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Supercharge your supplier relationship

In analysis / By Howard Smith / 12 February 2018

When you start work with a new managed IT service provider (or any other outsource supplier for that matter), you’re at the beginning of what should be a long, close and mutually profitable relationship.

A proven structure throughout your tender process, will get you off to a great start towards making this happen.

But the work doesn’t stop there. As with any enduring partnership, there are measures you can take to nourish the relationship and give it the stability it’ll need to cope with unforeseen challenges further down the road.

Start by defining what the end looks like

Once you have a clear idea of what the end goal of the relationship is, you can start setting short, medium and longer term milestones. This will give you a framework to discuss the resources you require, operational options and, of course, the financial details.

As a minimum, be sure to talk with your provider about:

  • People - Determine what skills, sector experience and level of seniority/sign-off authority you’ll need at every stage of the relationship. For example, if you choose a supplier because they have specific knowledge and experience in the recruitment or legal profession, decide in advance when that specialist input will be most valuable to you. Similarly, you may have specific objectives relating to security, data and application management and compliance. Set these out clearly with your provider so they can make the right people available to you when you need them. Next, agree who on both sides will be the day-to-day points of contact and who in your organisation will be responsible for evaluating the relationship in wider strategic context. Beware of suppliers who provide multiple points of contact. In most cases, it’s legitimate but some businesses may use it to overstate what they do, and overcharge accordingly.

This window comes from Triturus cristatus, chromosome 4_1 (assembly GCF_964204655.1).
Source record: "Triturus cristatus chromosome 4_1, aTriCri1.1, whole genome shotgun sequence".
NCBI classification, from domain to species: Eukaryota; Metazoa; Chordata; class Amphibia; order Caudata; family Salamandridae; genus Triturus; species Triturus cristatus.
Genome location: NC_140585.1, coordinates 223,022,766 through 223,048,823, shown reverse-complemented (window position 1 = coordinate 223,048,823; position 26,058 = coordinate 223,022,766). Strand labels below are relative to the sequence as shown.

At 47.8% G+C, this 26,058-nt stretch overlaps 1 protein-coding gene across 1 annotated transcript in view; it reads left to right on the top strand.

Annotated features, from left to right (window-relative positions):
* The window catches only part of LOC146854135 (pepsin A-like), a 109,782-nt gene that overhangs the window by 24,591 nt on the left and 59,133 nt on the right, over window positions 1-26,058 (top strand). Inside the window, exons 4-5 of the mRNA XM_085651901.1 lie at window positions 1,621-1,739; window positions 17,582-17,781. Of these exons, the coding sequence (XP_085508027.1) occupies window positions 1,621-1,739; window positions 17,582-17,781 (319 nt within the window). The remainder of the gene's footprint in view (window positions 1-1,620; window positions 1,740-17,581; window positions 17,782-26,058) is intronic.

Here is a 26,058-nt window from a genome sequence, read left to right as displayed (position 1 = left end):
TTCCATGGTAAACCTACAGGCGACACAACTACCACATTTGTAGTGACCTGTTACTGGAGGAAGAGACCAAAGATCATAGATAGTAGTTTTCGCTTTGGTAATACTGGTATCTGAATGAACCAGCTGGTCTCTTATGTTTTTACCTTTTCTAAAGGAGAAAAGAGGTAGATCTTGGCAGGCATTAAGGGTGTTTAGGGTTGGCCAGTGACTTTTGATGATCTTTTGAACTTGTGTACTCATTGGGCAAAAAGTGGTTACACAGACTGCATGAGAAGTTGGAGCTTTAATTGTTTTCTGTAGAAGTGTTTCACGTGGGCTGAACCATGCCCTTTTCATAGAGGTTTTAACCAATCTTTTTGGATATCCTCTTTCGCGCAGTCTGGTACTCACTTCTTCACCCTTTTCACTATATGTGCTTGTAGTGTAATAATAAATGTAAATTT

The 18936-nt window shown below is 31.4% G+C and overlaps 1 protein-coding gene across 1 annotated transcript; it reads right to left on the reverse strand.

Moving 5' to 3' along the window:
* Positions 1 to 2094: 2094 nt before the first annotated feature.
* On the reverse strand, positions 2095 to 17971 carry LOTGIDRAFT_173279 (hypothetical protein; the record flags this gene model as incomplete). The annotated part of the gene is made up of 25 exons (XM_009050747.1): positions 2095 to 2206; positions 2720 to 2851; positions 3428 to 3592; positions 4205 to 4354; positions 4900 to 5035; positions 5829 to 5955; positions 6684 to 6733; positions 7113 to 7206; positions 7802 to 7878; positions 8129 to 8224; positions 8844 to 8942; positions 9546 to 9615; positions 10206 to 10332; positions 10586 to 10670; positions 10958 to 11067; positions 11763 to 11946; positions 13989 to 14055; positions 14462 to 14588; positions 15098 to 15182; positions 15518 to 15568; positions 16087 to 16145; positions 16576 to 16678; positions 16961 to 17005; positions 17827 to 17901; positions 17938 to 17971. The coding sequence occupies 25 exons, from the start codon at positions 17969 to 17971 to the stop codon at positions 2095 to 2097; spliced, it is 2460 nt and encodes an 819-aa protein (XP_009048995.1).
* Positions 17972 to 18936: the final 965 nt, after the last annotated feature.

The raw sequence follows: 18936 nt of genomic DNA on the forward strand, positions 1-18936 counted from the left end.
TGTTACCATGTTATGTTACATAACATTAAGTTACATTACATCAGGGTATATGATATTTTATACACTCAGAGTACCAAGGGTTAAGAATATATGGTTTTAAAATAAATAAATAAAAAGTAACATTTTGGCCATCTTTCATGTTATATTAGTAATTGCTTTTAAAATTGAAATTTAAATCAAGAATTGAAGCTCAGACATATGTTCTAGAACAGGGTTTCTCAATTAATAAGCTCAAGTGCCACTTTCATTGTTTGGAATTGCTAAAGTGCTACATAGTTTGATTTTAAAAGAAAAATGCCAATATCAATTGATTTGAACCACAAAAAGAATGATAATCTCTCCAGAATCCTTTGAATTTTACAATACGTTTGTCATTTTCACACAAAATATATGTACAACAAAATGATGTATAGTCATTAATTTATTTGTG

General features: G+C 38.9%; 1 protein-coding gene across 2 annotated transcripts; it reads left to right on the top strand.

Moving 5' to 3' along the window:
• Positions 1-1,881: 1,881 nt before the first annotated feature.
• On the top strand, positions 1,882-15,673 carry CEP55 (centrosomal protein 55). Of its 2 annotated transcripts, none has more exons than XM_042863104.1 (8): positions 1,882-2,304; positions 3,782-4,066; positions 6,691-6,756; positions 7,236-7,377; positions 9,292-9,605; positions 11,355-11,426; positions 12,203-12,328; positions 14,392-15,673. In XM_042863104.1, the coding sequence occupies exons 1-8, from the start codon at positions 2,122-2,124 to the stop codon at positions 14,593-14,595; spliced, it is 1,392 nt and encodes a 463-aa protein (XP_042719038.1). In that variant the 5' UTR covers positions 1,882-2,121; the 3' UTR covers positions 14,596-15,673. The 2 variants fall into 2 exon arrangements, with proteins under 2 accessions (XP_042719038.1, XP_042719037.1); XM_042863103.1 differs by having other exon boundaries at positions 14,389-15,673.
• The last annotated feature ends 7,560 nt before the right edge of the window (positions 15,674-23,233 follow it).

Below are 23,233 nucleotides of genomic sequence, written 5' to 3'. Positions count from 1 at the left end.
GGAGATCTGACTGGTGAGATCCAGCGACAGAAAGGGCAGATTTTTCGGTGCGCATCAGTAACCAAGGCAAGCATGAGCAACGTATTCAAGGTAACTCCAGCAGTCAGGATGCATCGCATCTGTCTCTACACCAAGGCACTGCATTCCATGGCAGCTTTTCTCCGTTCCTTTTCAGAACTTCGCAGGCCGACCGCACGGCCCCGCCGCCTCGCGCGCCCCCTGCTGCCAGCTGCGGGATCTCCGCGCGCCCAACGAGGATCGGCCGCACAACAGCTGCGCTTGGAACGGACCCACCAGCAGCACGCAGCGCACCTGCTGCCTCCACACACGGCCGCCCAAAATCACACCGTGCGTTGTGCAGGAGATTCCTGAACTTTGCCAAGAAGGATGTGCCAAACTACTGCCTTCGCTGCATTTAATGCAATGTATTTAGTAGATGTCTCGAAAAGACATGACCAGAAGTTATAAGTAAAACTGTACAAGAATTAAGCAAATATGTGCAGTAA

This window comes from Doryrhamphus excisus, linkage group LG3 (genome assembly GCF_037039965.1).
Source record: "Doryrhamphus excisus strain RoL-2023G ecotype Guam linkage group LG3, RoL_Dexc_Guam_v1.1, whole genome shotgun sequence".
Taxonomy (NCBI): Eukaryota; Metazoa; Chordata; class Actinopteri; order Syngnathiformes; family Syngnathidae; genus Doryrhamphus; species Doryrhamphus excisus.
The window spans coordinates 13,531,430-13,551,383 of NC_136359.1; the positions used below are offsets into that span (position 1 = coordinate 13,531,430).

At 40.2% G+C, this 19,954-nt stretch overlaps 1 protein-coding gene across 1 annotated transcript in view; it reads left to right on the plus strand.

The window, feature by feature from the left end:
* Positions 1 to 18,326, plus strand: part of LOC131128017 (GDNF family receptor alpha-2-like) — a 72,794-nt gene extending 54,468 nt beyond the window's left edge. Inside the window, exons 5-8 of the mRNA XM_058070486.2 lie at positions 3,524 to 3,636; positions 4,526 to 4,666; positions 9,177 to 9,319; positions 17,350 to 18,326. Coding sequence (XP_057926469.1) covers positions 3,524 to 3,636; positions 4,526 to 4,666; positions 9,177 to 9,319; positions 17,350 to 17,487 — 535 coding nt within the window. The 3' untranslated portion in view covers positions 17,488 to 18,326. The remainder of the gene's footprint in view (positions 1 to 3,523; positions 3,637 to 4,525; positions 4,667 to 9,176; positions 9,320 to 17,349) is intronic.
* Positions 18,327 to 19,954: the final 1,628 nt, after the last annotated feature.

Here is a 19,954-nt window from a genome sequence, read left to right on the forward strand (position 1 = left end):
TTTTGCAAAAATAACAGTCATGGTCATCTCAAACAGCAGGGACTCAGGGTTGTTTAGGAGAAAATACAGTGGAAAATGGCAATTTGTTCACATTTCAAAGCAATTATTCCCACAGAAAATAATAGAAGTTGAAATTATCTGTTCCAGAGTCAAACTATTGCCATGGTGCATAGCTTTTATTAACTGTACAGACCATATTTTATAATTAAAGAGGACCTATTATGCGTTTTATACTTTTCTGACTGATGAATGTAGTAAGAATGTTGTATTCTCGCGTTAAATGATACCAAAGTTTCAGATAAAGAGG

• Your operational needs - Think ahead and plan how the relationship will work operationally. Will the provider need to place people in your premises? Have you got the space and resources to accommodate them? Do you need to purchase any new hardware, software or licences that are not budgeted for? Will the partnership involve you and/or your colleagues in expensive and time-consuming travel or add extra management oversight duties to an already full job description? On the upside, does the partnership provide growth or career opportunities to colleagues in your department?
  • Intellectual property - Where any new products, software or ideas are developed in a partnership, the issue of intellectual property (IP) will surely arise. Make sure you and your partner understand and agree on the rights to IP by considering what it’s worth and how you and the provider could profit from it in the future.
  • How you’ll be charged - Working through the issues above will put you and your provider in a good position to decide what the best fee charging model will be for both parties. Typically, your options will include: